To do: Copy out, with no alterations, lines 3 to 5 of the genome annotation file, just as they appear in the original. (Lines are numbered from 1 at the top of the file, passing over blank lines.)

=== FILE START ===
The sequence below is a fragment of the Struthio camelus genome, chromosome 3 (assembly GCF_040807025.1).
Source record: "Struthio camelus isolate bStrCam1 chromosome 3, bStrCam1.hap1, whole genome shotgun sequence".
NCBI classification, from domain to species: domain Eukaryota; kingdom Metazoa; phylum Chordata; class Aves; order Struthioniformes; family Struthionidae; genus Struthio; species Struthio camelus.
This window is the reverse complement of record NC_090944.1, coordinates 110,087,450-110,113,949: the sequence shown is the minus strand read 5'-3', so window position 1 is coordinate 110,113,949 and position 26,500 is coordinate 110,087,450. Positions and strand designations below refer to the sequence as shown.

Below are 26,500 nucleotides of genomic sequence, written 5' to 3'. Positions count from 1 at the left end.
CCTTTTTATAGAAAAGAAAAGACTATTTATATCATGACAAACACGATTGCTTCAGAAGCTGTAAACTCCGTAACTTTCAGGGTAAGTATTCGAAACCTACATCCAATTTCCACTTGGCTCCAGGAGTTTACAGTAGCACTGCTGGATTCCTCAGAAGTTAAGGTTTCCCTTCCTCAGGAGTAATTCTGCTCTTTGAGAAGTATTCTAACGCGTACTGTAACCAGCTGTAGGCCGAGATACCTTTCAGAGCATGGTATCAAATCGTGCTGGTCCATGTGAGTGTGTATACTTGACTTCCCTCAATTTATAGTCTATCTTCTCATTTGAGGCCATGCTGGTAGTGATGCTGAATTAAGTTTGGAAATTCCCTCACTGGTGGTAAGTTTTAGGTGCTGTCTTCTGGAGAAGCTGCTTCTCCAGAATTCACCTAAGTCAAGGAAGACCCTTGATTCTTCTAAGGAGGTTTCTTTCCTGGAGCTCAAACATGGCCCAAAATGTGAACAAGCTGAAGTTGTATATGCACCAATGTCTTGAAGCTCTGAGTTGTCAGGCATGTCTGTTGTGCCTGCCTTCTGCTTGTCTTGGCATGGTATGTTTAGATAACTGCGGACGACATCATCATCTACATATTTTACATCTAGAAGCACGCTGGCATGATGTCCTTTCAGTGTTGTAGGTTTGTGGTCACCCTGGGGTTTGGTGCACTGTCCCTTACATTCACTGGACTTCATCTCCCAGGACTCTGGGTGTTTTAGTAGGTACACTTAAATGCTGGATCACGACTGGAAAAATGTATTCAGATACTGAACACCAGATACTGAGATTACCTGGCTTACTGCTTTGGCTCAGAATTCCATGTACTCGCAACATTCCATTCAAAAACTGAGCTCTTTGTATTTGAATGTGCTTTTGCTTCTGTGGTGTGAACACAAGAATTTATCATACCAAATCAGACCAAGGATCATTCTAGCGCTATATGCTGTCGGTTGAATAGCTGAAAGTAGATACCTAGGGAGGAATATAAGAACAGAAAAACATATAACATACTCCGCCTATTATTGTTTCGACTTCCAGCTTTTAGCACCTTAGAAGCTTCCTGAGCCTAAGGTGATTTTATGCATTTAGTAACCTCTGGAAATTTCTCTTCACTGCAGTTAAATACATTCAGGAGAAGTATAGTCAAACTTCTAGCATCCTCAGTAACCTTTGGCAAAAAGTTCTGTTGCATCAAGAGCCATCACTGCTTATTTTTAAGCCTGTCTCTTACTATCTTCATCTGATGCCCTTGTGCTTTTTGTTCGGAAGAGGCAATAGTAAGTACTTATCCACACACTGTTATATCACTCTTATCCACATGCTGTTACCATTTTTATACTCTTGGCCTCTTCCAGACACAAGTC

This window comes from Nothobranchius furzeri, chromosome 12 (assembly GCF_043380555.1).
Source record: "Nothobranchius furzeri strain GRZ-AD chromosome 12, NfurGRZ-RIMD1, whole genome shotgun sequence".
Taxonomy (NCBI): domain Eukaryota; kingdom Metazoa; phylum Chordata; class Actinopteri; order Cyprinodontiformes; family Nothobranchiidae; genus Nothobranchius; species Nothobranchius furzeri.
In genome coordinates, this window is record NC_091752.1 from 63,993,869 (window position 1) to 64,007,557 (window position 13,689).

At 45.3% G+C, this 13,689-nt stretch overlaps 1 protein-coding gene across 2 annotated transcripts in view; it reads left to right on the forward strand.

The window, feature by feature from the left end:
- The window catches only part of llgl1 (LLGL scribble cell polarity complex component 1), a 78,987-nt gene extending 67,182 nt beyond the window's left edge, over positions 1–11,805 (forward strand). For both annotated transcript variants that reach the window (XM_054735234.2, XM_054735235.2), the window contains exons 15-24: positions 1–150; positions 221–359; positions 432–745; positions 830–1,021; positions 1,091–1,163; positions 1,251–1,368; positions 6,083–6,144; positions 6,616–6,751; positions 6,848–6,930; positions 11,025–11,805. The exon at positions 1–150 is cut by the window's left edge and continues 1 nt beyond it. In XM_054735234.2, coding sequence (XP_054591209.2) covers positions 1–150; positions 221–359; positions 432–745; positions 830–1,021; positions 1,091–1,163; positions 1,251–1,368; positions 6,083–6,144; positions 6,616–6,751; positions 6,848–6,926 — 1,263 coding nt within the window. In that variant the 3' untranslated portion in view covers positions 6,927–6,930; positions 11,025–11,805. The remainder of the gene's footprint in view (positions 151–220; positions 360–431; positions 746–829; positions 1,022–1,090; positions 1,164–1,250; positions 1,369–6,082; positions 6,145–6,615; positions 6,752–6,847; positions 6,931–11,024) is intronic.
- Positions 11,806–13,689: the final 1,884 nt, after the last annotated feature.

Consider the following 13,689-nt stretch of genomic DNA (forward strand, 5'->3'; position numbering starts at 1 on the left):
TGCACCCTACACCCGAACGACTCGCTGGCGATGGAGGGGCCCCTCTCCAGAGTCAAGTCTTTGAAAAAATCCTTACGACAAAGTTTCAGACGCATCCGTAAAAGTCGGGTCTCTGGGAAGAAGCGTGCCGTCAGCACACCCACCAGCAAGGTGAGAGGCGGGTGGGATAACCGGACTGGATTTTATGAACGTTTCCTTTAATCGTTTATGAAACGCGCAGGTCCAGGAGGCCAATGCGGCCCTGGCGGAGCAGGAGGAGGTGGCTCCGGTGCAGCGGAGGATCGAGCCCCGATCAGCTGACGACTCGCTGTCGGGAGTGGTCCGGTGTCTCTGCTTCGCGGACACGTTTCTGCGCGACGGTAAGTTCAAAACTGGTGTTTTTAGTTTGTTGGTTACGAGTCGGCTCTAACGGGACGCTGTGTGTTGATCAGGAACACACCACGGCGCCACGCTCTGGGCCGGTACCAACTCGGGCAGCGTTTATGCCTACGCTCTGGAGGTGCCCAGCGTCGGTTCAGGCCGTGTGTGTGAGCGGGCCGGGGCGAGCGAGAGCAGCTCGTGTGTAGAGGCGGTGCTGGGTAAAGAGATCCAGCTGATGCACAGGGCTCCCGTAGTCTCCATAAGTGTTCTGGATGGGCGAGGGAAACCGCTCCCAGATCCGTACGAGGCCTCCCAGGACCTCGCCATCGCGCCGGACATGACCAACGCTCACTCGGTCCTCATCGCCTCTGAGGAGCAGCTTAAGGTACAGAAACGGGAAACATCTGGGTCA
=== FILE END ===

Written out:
NCBI classification, from domain to species: domain Eukaryota; kingdom Metazoa; phylum Chordata; class Aves; order Struthioniformes; family Struthionidae; genus Struthio; species Struthio camelus.
This window is the reverse complement of record NC_090944.1, coordinates 110,087,450-110,113,949: the sequence shown is the minus strand read 5'-3', so window position 1 is coordinate 110,113,949 and position 26,500 is coordinate 110,087,450. Positions and strand designations below refer to the sequence as shown.

Below are 26,500 nucleotides of genomic sequence, written 5' to 3'. Positions count from 1 at the left end.